What we deem worthy, be it concrete or abstract, requires a commitment. This promise is freely given. How to Grow a Friend (Random House, January 6, 2015) written and illustrated by Sara Gillingham guides the youngest of readers (everyone) on how to cultivate a lasting companionship.
To grow a friend,
first plant a seed in good soil.
Already the two children have the beginning of a bond; the act of starting something new together. Like a seed it is essential for them to nurture common interests in total freedom. They discover sometimes it's better to be silent as another chats.
As they watch their seed sprout and flower they realize good things take time, some longer than others. During those days, weeks and months harmony does not always happen but working as a team can create change for the benefit of everyone. If your friend seems lost, lend a hand.
Lifting their spirits is imperative so you can stand side by side no matter the weather. If you want more friends be ready. They can blossom or appear when least expected. You can never have too many flowers or friends.
Twelve sentences parallel gardening and friendship in a wonderfully wise sequence leaving room for discussion and illustrative interpretation. Sara Gillingham understands the thought processes of her intended audience as evidenced by her inclusion of all things plants and friends need to realize their full potential. It's important that she speaks about the times when everything is going well and those times when things are not so grand. Here is another sentence from this book.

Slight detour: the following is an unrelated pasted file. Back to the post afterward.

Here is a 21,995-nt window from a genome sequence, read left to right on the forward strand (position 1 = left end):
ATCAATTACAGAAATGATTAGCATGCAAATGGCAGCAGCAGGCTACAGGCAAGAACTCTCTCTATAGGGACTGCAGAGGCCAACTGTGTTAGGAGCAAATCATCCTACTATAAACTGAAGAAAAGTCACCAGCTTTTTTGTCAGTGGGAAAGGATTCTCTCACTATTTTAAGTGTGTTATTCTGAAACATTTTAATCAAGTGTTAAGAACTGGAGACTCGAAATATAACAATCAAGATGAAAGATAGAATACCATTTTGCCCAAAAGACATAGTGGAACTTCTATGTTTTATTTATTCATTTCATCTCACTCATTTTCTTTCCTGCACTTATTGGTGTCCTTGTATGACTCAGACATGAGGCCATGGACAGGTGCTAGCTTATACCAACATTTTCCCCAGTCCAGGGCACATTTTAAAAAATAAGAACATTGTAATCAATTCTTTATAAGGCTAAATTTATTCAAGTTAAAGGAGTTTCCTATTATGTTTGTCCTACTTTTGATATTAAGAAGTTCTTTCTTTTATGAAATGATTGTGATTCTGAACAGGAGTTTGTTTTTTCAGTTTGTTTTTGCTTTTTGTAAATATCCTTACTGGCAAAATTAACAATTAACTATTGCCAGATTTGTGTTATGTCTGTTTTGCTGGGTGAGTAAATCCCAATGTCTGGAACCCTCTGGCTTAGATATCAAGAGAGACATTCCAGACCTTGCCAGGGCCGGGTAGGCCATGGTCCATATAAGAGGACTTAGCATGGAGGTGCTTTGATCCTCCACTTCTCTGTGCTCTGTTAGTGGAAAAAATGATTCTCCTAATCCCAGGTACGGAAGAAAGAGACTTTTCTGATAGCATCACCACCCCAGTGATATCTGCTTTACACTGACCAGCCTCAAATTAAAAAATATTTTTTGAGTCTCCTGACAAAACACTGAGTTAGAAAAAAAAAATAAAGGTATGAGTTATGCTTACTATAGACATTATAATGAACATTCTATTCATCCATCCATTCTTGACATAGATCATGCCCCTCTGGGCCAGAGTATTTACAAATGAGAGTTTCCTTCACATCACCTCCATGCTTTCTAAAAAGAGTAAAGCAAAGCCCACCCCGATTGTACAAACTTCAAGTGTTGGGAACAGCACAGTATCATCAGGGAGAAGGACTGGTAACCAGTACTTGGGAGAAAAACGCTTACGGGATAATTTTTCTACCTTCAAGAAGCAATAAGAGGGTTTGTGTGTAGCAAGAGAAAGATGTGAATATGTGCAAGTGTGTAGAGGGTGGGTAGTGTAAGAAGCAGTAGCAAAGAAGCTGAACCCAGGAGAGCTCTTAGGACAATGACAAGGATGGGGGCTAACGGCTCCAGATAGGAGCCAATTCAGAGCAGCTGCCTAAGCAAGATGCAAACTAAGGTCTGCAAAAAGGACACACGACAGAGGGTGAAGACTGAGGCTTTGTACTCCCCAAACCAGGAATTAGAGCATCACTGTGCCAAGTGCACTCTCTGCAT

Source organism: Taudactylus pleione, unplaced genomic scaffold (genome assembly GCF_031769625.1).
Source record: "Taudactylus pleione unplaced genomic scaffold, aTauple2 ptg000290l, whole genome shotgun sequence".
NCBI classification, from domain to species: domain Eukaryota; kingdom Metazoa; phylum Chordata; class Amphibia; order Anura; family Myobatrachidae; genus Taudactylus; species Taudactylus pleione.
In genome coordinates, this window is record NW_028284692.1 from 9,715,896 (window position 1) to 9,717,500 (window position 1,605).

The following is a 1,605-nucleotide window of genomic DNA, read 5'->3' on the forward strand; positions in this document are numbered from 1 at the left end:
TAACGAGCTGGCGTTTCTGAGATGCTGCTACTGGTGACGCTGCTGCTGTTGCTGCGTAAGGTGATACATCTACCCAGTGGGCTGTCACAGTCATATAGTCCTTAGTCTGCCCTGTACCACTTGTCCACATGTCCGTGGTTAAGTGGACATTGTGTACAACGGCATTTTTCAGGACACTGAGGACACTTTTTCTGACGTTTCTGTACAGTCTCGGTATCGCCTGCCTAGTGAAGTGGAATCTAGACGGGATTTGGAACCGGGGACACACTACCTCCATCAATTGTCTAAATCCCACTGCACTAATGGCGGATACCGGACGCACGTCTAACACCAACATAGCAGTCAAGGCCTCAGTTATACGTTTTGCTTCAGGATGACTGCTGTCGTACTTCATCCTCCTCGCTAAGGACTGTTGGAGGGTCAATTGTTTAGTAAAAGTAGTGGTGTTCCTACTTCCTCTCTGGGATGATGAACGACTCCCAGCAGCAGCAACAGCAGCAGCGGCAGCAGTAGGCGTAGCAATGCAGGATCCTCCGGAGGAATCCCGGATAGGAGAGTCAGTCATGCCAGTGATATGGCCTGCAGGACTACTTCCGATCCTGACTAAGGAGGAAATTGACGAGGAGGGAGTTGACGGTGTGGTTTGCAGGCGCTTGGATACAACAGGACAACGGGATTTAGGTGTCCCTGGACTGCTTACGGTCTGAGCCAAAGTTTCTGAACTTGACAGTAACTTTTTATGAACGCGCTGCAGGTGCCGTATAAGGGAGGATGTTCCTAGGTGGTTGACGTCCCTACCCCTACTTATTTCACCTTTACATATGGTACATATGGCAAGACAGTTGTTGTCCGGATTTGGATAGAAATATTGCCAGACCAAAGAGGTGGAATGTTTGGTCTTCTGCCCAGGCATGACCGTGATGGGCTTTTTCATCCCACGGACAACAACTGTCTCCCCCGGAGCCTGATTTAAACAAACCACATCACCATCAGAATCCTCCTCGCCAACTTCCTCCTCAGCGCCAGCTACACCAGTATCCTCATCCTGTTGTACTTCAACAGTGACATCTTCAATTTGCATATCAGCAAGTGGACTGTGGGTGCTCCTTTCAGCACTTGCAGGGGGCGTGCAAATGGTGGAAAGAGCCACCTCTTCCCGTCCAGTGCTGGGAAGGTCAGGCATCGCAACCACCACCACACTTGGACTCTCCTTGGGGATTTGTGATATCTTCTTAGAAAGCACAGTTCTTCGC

And don't let your friend
get stuck in the weeds.
Parents, caregivers or anyone who has worked in education with children will tell you they are drawn to colorful books like bees to honey. When you open the matching dust jacket and book case for How to Grow a Friend an image extends from book flap to book flap. The bright turquoise background overlaps slightly giving way to white on the flaps but the floral border continues. The bold circular patterns and vivid pastel colors on the flowers shout happiness as does the wide-eyes on the four children. The variations in their clothing and skin tones allow children to see themselves in the pages of this book. On the back, to the left, a boy wearing glasses is shaking hands with a girl carrying a garden tool beneath the words
To grow a friend...
open this book!
The opening and closing endpapers are a repeating vertical pattern of three kinds of leaves in black on white. Insects and some flower buds appear. The subtle difference between the two endpapers will have readers nodding knowingly and smiling.